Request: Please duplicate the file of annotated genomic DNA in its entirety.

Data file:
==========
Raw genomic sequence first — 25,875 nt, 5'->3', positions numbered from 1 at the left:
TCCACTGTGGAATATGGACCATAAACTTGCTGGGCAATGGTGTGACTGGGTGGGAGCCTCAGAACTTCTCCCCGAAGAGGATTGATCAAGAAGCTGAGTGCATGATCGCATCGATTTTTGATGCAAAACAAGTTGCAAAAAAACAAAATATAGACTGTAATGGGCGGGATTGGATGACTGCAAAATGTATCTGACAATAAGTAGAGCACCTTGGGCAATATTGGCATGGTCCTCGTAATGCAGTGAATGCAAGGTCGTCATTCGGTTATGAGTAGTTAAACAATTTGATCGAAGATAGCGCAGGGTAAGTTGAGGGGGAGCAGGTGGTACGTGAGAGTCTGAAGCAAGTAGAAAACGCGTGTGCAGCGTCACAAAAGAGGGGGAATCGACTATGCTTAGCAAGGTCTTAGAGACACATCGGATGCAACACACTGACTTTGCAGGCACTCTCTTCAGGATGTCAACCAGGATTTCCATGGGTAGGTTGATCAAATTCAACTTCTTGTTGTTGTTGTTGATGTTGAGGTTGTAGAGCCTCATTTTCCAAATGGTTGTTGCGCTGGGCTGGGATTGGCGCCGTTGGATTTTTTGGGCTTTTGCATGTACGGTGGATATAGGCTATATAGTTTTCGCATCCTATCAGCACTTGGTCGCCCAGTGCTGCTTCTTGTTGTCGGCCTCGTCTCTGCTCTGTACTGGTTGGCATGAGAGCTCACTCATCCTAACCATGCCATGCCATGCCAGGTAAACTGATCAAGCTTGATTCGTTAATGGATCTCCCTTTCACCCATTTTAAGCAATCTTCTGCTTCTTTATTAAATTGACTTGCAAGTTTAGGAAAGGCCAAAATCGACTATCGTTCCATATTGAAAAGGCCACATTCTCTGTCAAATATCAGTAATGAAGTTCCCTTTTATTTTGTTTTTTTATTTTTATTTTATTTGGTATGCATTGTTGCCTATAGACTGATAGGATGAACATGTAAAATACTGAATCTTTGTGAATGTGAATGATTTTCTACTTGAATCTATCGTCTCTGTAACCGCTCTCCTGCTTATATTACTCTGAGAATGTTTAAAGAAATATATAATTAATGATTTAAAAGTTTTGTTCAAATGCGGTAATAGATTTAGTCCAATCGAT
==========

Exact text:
Raw genomic sequence first — 25,875 nt, 5'->3', positions numbered from 1 at the left:
TCCACTGTGGAATATGGACCATAAACTTGCTGGGCAATGGTGTGACTGGGTGGGAGCCTCAGAACTTCTCCCCGAAGAGGATTGATCAAGAAGCTGAGTGCATGATCGCATCGATTTTTGATGCAAAACAAGTTGCAAAAAAACAAAATATAGACTGTAATGGGCGGGATTGGATGACTGCAAAATGTATCTGACAATAAGTAGAGCACCTTGGGCAATATTGGCATGGTCCTCGTAATGCAGTGAATGCAAGGTCGTCATTCGGTTATGAGTAGTTAAACAATTTGATCGAAGATAGCGCAGGGTAAGTTGAGGGGGAGCAGGTGGTACGTGAGAGTCTGAAGCAAGTAGAAAACGCGTGTGCAGCGTCACAAAAGAGGGGGAATCGACTATGCTTAGCAAGGTCTTAGAGACACATCGGATGCAACACACTGACTTTGCAGGCACTCTCTTCAGGATGTCAACCAGGATTTCCATGGGTAGGTTGATCAAATTCAACTTCTTGTTGTTGTTGTTGATGTTGAGGTTGTAGAGCCTCATTTTCCAAATGGTTGTTGCGCTGGGCTGGGATTGGCGCCGTTGGATTTTTTGGGCTTTTGCATGTACGGTGGATATAGGCTATATAGTTTTCGCATCCTATCAGCACTTGGTCGCCCAGTGCTGCTTCTTGTTGTCGGCCTCGTCTCTGCTCTGTACTGGTTGGCATGAGAGCTCACTCATCCTAACCATGCCATGCCATGCCAGGTAAACTGATCAAGCTTGATTCGTTAATGGATCTCCCTTTCACCCATTTTAAGCAATCTTCTGCTTCTTTATTAAATTGACTTGCAAGTTTAGGAAAGGCCAAAATCGACTATCGTTCCATATTGAAAAGGCCACATTCTCTGTCAAATATCAGTAATGAAGTTCCCTTTTATTTTGTTTTTTTATTTTTATTTTATTTGGTATGCATTGTTGCCTATAGACTGATAGGATGAACATGTAAAATACTGAATCTTTGTGAATGTGAATGATTTTCTACTTGAATCTATCGTCTCTGTAACCGCTCTCCTGCTTATATTACTCTGAGAATGTTTAAAGAAATATATAATTAATGATTTAAAAGTTTTGTTCAAATGCGGTAATAGATTTAGTCCAATCGAT